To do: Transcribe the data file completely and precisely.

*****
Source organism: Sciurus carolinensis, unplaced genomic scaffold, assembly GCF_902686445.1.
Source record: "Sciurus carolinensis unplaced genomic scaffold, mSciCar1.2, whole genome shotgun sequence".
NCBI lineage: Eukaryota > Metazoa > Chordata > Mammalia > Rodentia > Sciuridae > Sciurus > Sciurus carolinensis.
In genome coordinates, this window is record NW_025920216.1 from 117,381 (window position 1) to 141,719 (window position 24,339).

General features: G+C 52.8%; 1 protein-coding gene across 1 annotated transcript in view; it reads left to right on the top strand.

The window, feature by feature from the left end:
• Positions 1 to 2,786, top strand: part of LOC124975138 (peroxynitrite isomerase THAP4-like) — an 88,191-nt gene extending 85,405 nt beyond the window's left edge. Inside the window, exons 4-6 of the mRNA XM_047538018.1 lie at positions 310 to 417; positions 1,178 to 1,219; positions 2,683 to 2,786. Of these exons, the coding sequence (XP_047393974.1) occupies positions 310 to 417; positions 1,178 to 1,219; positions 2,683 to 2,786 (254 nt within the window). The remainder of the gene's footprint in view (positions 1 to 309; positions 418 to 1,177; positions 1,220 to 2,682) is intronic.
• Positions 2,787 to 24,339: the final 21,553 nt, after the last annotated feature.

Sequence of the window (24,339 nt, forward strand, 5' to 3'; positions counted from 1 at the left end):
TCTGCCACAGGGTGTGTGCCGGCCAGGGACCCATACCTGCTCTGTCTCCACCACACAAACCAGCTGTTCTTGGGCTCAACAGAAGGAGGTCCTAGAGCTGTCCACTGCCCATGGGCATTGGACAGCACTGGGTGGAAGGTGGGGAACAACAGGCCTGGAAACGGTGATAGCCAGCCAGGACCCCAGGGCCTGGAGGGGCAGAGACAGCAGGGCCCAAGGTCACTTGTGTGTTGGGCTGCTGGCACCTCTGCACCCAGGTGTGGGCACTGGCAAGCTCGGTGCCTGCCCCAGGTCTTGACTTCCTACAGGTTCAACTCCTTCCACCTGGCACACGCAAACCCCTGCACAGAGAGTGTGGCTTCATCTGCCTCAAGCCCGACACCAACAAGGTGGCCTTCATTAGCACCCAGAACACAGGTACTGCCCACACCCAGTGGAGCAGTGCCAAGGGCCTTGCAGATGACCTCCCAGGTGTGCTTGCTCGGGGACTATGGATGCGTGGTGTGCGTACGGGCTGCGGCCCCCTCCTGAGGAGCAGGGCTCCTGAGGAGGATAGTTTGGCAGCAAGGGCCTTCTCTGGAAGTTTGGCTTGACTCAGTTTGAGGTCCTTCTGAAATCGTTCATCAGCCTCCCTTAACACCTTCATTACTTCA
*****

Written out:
Source organism: Sciurus carolinensis, unplaced genomic scaffold, assembly GCF_902686445.1.
Source record: "Sciurus carolinensis unplaced genomic scaffold, mSciCar1.2, whole genome shotgun sequence".
NCBI lineage: Eukaryota > Metazoa > Chordata > Mammalia > Rodentia > Sciuridae > Sciurus > Sciurus carolinensis.
In genome coordinates, this window is record NW_025920216.1 from 117,381 (window position 1) to 141,719 (window position 24,339).

General features: G+C 52.8%; 1 protein-coding gene across 1 annotated transcript in view; it reads left to right on the top strand.

The window, feature by feature from the left end:
• Positions 1 to 2,786, top strand: part of LOC124975138 (peroxynitrite isomerase THAP4-like) — an 88,191-nt gene extending 85,405 nt beyond the window's left edge. Inside the window, exons 4-6 of the mRNA XM_047538018.1 lie at positions 310 to 417; positions 1,178 to 1,219; positions 2,683 to 2,786. Of these exons, the coding sequence (XP_047393974.1) occupies positions 310 to 417; positions 1,178 to 1,219; positions 2,683 to 2,786 (254 nt within the window). The remainder of the gene's footprint in view (positions 1 to 309; positions 418 to 1,177; positions 1,220 to 2,682) is intronic.
• Positions 2,787 to 24,339: the final 21,553 nt, after the last annotated feature.

Sequence of the window (24,339 nt, forward strand, 5' to 3'; positions counted from 1 at the left end):
TCTGCCACAGGGTGTGTGCCGGCCAGGGACCCATACCTGCTCTGTCTCCACCACACAAACCAGCTGTTCTTGGGCTCAACAGAAGGAGGTCCTAGAGCTGTCCACTGCCCATGGGCATTGGACAGCACTGGGTGGAAGGTGGGGAACAACAGGCCTGGAAACGGTGATAGCCAGCCAGGACCCCAGGGCCTGGAGGGGCAGAGACAGCAGGGCCCAAGGTCACTTGTGTGTTGGGCTGCTGGCACCTCTGCACCCAGGTGTGGGCACTGGCAAGCTCGGTGCCTGCCCCAGGTCTTGACTTCCTACAGGTTCAACTCCTTCCACCTGGCACACGCAAACCCCTGCACAGAGAGTGTGGCTTCATCTGCCTCAAGCCCGACACCAACAAGGTGGCCTTCATTAGCACCCAGAACACAGGTACTGCCCACACCCAGTGGAGCAGTGCCAAGGGCCTTGCAGATGACCTCCCAGGTGTGCTTGCTCGGGGACTATGGATGCGTGGTGTGCGTACGGGCTGCGGCCCCCTCCTGAGGAGCAGGGCTCCTGAGGAGGATAGTTTGGCAGCAAGGGCCTTCTCTGGAAGTTTGGCTTGACTCAGTTTGAGGTCCTTCTGAAATCGTTCATCAGCCTCCCTTAACACCTTCATTACTTCA